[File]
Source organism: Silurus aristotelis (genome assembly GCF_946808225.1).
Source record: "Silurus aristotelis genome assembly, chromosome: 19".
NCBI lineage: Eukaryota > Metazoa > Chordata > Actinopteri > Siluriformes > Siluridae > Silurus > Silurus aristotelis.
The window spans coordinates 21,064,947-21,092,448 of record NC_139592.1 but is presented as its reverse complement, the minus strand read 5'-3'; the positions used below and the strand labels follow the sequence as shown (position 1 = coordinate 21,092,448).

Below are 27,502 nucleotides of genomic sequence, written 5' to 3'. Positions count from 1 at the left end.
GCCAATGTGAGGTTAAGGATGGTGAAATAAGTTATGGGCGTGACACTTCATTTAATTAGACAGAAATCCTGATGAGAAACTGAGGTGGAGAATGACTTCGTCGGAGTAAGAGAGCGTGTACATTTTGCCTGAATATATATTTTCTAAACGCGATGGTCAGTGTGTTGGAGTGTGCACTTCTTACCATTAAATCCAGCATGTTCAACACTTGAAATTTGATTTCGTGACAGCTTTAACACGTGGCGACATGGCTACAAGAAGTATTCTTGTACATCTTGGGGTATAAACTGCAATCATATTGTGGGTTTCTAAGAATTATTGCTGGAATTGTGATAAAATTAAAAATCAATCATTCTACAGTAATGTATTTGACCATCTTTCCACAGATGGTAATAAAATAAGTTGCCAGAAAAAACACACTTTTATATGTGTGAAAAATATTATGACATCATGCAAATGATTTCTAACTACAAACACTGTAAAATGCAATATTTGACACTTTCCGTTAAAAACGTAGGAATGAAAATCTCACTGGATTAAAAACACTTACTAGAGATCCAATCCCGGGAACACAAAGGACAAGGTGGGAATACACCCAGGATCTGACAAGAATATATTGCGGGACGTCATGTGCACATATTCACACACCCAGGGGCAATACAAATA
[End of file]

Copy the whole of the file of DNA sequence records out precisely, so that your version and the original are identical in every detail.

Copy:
Source organism: Silurus aristotelis (genome assembly GCF_946808225.1).
Source record: "Silurus aristotelis genome assembly, chromosome: 19".
NCBI lineage: Eukaryota > Metazoa > Chordata > Actinopteri > Siluriformes > Siluridae > Silurus > Silurus aristotelis.
The window spans coordinates 21,064,947-21,092,448 of record NC_139592.1 but is presented as its reverse complement, the minus strand read 5'-3'; the positions used below and the strand labels follow the sequence as shown (position 1 = coordinate 21,092,448).

Below are 27,502 nucleotides of genomic sequence, written 5' to 3'. Positions count from 1 at the left end.
GCCAATGTGAGGTTAAGGATGGTGAAATAAGTTATGGGCGTGACACTTCATTTAATTAGACAGAAATCCTGATGAGAAACTGAGGTGGAGAATGACTTCGTCGGAGTAAGAGAGCGTGTACATTTTGCCTGAATATATATTTTCTAAACGCGATGGTCAGTGTGTTGGAGTGTGCACTTCTTACCATTAAATCCAGCATGTTCAACACTTGAAATTTGATTTCGTGACAGCTTTAACACGTGGCGACATGGCTACAAGAAGTATTCTTGTACATCTTGGGGTATAAACTGCAATCATATTGTGGGTTTCTAAGAATTATTGCTGGAATTGTGATAAAATTAAAAATCAATCATTCTACAGTAATGTATTTGACCATCTTTCCACAGATGGTAATAAAATAAGTTGCCAGAAAAAACACACTTTTATATGTGTGAAAAATATTATGACATCATGCAAATGATTTCTAACTACAAACACTGTAAAATGCAATATTTGACACTTTCCGTTAAAAACGTAGGAATGAAAATCTCACTGGATTAAAAACACTTACTAGAGATCCAATCCCGGGAACACAAAGGACAAGGTGGGAATACACCCAGGATCTGACAAGAATATATTGCGGGACGTCATGTGCACATATTCACACACCCAGGGGCAATACAAATA